New podcast episode!
In this episode Sam and I are joined by Professor Chris Cramer from the University of Minnesota. Show notes after the embedded player.
Remember, you can also find us on iTunes or just subscribe using the RSS.
All times are approximate (± 2 minutes):
1:45 - What is computational chemistry? Also, my phone goes off right next to the microphone during a question I can't reasonably edit around.
4:00 - Chemistry (or at least computational chemistry) seems to have its own definition of "theory".
5:30 - What types of questions does Chris work on? Chris talks about different scales of calculations: Length, time, and energy. Each of which bring their own insight and problems to the table (computer?).
8:30 - What system have you worked on in the past that you're glad to be done with?
9:15 - Odd projects that are "finished" often launch new research.
9:45 - Collaboration with experimentalists.
13:30 - Computational chemistry as a guide to experiment.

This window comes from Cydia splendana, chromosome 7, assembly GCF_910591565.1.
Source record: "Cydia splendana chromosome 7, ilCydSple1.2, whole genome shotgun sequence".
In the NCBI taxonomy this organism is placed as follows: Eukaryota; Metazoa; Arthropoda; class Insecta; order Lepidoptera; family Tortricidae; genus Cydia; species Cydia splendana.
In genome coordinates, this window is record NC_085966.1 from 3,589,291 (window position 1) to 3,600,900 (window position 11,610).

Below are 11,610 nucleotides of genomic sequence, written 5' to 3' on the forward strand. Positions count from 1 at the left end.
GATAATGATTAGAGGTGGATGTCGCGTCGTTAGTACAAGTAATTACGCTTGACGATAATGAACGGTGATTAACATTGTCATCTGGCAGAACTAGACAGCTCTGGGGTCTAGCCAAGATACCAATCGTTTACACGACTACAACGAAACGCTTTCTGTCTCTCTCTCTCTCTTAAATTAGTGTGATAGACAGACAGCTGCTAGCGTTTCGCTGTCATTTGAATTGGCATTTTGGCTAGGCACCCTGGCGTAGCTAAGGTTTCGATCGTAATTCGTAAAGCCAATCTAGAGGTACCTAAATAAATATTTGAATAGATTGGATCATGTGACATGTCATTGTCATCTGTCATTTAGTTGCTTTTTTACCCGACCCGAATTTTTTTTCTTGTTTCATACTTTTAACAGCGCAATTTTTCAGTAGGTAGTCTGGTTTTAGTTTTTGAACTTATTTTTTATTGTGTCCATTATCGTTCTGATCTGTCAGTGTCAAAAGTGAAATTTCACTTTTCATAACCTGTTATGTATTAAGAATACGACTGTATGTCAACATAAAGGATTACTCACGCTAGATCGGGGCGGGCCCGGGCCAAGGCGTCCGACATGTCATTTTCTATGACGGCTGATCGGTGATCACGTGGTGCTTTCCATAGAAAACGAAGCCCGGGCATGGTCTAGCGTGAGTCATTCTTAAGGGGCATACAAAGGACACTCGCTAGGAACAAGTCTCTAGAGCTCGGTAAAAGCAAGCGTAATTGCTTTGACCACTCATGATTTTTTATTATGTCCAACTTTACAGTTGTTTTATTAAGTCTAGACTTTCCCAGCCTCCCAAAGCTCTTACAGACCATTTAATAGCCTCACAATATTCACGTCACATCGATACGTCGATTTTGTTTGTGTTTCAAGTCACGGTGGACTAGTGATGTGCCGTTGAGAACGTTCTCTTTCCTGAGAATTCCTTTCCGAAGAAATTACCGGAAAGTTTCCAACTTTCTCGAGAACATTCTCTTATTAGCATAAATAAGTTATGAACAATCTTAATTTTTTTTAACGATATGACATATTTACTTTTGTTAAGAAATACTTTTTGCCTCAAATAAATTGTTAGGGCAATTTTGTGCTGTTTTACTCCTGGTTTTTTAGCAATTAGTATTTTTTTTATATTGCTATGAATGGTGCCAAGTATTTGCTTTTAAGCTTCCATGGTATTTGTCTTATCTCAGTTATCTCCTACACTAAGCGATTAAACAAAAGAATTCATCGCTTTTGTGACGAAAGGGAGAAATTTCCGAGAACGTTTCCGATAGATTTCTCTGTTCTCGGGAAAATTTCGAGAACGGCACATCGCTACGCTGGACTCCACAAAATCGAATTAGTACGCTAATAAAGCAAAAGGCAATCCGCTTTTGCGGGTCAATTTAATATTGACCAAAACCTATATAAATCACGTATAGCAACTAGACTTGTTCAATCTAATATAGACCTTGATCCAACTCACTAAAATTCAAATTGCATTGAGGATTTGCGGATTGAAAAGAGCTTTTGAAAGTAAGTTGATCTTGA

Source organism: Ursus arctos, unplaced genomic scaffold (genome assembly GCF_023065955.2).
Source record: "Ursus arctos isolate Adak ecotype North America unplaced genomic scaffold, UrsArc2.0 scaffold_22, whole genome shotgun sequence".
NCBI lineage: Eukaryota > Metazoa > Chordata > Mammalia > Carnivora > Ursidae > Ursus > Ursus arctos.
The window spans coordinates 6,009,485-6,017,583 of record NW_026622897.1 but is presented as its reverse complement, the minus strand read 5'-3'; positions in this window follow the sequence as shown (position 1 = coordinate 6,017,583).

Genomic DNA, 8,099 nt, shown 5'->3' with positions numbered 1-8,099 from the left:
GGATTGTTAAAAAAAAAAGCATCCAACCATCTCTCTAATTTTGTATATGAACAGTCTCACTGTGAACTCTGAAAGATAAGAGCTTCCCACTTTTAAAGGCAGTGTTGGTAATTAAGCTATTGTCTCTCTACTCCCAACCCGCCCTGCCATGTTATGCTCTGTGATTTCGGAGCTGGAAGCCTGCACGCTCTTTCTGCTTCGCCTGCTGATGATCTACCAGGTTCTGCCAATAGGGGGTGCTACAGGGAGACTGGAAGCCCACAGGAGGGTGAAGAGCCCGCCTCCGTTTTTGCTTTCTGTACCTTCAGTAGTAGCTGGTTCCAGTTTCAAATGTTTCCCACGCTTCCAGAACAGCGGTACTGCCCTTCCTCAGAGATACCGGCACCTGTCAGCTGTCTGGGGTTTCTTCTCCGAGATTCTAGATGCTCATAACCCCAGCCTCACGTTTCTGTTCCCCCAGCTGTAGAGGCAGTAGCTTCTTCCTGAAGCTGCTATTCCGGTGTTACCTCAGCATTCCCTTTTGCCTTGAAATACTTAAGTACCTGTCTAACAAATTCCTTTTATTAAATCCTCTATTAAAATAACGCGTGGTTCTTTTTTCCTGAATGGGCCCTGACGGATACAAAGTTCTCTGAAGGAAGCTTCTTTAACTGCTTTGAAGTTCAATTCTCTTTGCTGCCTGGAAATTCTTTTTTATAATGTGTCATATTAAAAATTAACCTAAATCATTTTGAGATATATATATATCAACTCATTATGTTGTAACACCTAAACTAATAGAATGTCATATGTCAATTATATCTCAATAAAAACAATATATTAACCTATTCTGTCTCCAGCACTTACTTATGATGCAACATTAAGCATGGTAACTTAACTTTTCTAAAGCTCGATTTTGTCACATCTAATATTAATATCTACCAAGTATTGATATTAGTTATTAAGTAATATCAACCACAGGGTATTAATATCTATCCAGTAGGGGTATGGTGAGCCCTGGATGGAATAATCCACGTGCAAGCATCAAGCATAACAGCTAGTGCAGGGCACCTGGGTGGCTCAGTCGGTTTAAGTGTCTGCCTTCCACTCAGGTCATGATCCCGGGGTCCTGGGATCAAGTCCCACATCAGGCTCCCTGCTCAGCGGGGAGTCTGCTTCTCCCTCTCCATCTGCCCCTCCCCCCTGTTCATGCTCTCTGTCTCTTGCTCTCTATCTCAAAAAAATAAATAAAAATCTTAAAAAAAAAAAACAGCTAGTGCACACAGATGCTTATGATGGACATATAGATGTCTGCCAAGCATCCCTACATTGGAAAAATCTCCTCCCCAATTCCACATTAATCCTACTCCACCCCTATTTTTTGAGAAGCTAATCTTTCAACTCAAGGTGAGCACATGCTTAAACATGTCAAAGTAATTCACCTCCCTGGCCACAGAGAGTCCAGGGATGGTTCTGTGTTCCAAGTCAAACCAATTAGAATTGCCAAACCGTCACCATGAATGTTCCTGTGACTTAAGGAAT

15:00 - Nobel prize in Chemistry.
19:00 - Paul from ChemBark gives his prediction for the Nobel Prize in Chemistry. See the full Google Hangout here.
21:00 - The H-Index
22:00 - Where does computational chemistry go from here?
23:00 - What are the limitations in computational chemistry? Chris talks about messy systems. Do we need more computing power or do we need a new theory?
28:00 - Accuracy in computational chemistry. Chad gives a bad analogy. No really, it's bad (it works perfectly in his head, though).
29:00 - More thoughts about collaboration with experimentalists. The take home: If you go to Prof Cramer and he says "We should write a proposal" it may just be because you haven't thought about it enough yourself.
31:00 - Chris explains what a wavefunction is (with a much better analogy than the one Chad gave).
33:00 - What is the life of a computational chemist like? What should a student do to prepare?
39:00 - Chris brings up the impostor syndrome. Two episodes in a row now. Chad loves nothing more than listing the things he's not good at.
41:00 - Computational chemistry in Sci-Fi boks and movies.
45:00 - The Fortnightly Scientist. Chris talks about grandfather to his children Paul Dowd and his work with Non-Kekulé biradicals. Chemists will love this section. Non-chemists may need the wikipedia article to understand (but it will be worth your time. These molecules are pretty cool).